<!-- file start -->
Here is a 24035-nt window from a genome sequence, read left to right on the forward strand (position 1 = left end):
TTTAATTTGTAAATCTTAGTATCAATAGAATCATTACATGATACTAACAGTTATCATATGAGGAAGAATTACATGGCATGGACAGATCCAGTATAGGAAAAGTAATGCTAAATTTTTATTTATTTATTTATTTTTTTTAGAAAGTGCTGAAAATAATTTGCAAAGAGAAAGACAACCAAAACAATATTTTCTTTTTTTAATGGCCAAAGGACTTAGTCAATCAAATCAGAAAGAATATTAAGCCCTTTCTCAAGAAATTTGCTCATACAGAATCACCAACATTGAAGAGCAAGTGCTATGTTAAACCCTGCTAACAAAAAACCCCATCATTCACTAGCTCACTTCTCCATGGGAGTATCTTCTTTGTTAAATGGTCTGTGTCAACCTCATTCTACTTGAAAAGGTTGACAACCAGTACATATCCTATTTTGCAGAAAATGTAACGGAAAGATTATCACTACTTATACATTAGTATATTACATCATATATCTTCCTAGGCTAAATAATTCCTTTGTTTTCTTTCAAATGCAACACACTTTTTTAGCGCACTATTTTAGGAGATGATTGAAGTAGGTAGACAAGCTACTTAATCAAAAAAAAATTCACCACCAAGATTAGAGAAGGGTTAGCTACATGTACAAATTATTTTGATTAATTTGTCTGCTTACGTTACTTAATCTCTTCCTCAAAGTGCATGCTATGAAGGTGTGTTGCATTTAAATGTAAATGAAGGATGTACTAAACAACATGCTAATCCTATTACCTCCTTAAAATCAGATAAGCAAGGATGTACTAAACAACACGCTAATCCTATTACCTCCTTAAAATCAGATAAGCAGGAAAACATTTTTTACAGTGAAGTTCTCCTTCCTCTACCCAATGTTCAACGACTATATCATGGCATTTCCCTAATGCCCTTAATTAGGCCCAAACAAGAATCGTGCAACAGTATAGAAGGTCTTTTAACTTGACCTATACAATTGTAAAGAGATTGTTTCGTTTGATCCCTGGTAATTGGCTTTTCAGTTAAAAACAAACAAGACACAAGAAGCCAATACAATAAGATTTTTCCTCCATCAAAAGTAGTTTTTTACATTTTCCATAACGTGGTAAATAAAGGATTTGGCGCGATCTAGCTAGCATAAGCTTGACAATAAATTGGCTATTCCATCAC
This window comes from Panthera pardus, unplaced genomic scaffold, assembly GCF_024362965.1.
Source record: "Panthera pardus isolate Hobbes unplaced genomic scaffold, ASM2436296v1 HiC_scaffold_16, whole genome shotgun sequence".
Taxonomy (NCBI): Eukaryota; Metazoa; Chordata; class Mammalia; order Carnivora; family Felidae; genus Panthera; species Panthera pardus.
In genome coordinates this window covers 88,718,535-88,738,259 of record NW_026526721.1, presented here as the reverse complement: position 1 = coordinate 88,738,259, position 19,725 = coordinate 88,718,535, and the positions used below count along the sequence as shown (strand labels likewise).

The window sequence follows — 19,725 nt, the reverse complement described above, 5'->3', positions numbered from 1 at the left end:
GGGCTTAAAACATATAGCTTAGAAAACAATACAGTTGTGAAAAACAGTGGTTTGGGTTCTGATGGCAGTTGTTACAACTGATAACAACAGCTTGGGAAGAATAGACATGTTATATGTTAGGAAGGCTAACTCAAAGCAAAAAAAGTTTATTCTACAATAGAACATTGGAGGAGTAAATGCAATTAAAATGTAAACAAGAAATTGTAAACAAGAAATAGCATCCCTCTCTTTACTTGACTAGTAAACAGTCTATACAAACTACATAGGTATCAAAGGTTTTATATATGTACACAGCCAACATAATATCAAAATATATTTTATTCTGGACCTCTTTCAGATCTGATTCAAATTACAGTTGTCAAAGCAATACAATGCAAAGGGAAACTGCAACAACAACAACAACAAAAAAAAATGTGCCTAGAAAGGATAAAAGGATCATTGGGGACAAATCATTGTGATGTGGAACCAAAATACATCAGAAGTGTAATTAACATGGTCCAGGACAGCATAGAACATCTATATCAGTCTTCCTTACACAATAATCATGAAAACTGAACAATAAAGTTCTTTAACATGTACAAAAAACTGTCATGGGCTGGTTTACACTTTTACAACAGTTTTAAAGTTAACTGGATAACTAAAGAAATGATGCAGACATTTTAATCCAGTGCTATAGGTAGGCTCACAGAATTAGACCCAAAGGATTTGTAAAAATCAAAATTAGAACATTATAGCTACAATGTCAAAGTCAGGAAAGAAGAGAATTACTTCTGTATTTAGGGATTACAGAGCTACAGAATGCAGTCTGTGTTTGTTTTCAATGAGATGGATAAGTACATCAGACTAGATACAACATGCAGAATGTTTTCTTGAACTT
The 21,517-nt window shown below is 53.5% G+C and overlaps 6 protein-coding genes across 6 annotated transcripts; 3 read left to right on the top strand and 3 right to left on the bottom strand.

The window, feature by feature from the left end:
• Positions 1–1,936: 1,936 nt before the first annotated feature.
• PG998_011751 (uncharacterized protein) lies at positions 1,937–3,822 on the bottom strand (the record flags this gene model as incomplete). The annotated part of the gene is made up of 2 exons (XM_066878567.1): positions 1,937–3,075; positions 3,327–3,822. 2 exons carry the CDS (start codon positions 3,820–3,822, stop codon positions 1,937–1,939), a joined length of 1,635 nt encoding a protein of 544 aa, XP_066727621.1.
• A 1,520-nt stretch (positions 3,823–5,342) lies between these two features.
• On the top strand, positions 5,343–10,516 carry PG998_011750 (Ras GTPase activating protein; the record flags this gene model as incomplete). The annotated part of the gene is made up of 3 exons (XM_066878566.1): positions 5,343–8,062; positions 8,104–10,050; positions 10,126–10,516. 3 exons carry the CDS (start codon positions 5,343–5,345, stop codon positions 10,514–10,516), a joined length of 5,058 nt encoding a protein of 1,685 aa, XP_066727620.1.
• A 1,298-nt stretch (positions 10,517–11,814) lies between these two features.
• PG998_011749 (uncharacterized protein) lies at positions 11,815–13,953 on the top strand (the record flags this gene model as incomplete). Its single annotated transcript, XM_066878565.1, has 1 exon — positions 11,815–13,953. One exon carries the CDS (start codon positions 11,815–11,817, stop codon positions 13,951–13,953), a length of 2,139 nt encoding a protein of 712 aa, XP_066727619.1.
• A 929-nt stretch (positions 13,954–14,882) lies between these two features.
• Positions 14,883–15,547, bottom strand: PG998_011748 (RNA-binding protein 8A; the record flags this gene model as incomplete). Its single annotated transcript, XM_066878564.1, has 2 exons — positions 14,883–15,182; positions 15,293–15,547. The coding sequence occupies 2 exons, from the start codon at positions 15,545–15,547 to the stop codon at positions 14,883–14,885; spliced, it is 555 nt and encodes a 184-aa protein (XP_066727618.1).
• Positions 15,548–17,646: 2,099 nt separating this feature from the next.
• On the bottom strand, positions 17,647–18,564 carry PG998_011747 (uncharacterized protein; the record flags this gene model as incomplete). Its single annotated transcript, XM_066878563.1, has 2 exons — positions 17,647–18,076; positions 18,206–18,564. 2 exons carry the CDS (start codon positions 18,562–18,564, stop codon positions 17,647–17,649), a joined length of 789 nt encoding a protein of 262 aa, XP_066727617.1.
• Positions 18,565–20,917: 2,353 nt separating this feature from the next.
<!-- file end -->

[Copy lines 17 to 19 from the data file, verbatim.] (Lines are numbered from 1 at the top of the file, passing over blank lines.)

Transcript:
• A 929-nt stretch (positions 13,954–14,882) lies between these two features.
• Positions 14,883–15,547, bottom strand: PG998_011748 (RNA-binding protein 8A; the record flags this gene model as incomplete). Its single annotated transcript, XM_066878564.1, has 2 exons — positions 14,883–15,182; positions 15,293–15,547. The coding sequence occupies 2 exons, from the start codon at positions 15,545–15,547 to the stop codon at positions 14,883–14,885; spliced, it is 555 nt and encodes a 184-aa protein (XP_066727618.1).
• Positions 15,548–17,646: 2,099 nt separating this feature from the next.